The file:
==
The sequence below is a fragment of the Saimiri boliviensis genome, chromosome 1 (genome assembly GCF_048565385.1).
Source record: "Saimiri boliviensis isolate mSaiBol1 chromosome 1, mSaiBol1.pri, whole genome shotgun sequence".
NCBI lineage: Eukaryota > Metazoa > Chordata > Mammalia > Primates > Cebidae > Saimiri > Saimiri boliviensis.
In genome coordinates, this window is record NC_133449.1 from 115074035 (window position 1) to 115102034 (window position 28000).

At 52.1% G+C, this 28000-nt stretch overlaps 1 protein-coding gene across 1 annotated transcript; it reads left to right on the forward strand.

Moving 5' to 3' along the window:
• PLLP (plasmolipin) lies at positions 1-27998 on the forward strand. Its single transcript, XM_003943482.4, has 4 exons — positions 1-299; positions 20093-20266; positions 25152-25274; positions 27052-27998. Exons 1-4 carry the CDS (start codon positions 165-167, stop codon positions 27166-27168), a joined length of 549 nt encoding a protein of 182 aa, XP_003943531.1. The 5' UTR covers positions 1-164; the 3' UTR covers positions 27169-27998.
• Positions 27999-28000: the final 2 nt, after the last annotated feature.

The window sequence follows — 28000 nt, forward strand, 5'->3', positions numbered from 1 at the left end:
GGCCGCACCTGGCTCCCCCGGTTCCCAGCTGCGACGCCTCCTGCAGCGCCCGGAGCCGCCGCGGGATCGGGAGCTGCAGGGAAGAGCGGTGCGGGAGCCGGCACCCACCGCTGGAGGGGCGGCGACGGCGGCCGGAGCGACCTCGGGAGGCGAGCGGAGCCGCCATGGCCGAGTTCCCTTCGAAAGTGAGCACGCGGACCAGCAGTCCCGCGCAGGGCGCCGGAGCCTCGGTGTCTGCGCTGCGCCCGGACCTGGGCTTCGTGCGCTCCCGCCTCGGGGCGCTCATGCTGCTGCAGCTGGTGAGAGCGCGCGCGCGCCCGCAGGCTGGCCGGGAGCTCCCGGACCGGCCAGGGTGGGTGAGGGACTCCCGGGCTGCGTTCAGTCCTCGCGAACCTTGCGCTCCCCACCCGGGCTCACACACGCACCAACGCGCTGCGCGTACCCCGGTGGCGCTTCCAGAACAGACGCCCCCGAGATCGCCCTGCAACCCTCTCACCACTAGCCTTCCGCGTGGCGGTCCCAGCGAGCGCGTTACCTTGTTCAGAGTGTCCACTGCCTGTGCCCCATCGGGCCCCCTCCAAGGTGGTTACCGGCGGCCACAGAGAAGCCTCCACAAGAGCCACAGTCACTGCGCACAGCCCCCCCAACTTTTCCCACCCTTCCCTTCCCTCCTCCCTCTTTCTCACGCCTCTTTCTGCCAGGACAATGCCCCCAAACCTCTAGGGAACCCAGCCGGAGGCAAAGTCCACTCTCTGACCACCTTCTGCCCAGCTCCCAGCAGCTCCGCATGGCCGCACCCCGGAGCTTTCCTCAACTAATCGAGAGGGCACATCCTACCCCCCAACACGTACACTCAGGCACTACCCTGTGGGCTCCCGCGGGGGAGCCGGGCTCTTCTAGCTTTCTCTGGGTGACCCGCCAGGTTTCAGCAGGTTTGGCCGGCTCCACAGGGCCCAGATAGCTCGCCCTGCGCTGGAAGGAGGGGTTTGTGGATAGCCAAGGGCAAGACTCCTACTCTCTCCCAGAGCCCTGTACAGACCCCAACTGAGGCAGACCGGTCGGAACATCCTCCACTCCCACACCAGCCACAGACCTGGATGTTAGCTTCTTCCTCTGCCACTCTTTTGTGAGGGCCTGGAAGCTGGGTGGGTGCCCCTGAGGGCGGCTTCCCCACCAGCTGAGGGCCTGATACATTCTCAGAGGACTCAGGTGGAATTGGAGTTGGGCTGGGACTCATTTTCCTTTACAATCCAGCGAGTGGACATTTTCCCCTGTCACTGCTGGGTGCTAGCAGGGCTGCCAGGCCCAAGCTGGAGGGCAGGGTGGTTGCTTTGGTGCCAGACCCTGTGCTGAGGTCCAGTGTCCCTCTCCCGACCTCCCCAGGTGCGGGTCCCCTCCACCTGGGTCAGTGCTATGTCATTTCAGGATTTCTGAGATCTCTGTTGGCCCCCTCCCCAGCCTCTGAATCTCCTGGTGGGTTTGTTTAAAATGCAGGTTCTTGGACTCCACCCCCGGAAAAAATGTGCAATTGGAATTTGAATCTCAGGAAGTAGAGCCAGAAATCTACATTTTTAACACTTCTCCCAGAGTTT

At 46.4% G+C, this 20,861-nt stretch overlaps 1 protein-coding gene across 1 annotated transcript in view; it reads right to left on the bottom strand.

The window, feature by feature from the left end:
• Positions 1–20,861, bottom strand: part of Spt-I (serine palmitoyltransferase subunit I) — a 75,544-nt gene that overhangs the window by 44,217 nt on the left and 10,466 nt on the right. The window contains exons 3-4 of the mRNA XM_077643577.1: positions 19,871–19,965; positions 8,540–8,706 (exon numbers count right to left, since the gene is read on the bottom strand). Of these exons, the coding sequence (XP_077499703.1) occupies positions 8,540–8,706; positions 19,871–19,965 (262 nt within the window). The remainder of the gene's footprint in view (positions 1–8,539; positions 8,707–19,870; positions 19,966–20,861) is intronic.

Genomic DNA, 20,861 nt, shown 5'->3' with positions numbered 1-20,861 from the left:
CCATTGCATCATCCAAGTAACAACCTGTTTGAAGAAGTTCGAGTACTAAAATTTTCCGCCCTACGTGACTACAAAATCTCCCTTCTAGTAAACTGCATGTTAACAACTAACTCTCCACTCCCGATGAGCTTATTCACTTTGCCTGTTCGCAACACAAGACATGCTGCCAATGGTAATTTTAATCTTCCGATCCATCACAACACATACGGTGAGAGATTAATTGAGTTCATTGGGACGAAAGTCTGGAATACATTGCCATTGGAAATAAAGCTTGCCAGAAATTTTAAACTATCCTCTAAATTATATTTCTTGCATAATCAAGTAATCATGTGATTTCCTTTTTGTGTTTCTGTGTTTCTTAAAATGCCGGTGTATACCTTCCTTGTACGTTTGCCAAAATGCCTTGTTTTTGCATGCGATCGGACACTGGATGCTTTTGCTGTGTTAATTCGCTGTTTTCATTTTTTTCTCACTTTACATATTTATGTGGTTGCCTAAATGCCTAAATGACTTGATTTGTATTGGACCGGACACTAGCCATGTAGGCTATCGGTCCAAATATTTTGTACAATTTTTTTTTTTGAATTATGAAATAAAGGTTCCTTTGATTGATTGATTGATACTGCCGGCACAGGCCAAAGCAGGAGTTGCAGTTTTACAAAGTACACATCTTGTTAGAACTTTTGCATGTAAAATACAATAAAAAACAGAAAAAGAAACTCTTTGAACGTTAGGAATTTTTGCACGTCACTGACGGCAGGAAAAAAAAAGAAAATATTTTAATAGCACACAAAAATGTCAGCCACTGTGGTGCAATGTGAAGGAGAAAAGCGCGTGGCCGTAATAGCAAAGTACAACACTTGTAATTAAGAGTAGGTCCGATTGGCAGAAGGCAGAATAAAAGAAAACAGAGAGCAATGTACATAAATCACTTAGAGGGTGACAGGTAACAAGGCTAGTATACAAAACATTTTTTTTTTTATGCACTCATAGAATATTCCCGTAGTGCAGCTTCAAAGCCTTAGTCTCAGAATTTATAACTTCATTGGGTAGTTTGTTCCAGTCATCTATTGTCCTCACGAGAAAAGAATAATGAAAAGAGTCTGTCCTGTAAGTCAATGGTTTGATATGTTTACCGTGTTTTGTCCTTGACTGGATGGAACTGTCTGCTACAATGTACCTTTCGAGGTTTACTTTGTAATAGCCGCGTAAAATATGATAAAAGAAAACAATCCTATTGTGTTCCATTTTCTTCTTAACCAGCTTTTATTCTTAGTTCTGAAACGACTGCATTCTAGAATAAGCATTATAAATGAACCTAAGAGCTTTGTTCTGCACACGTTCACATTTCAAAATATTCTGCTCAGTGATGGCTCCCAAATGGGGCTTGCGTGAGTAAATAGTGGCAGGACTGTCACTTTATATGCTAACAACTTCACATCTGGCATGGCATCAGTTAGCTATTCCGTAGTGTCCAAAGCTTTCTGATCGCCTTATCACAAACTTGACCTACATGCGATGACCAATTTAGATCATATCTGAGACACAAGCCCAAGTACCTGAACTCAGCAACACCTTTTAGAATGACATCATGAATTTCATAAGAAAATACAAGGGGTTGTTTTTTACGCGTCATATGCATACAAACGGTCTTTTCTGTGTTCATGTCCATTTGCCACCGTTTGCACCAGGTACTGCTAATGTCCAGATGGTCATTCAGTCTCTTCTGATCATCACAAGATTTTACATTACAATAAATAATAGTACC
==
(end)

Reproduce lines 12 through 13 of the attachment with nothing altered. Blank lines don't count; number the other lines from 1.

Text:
The window, feature by feature from the left end:
• Positions 1–20,861, bottom strand: part of Spt-I (serine palmitoyltransferase subunit I) — a 75,544-nt gene that overhangs the window by 44,217 nt on the left and 10,466 nt on the right. The window contains exons 3-4 of the mRNA XM_077643577.1: positions 19,871–19,965; positions 8,540–8,706 (exon numbers count right to left, since the gene is read on the bottom strand). Of these exons, the coding sequence (XP_077499703.1) occupies positions 8,540–8,706; positions 19,871–19,965 (262 nt within the window). The remainder of the gene's footprint in view (positions 1–8,539; positions 8,707–19,870; positions 19,966–20,861) is intronic.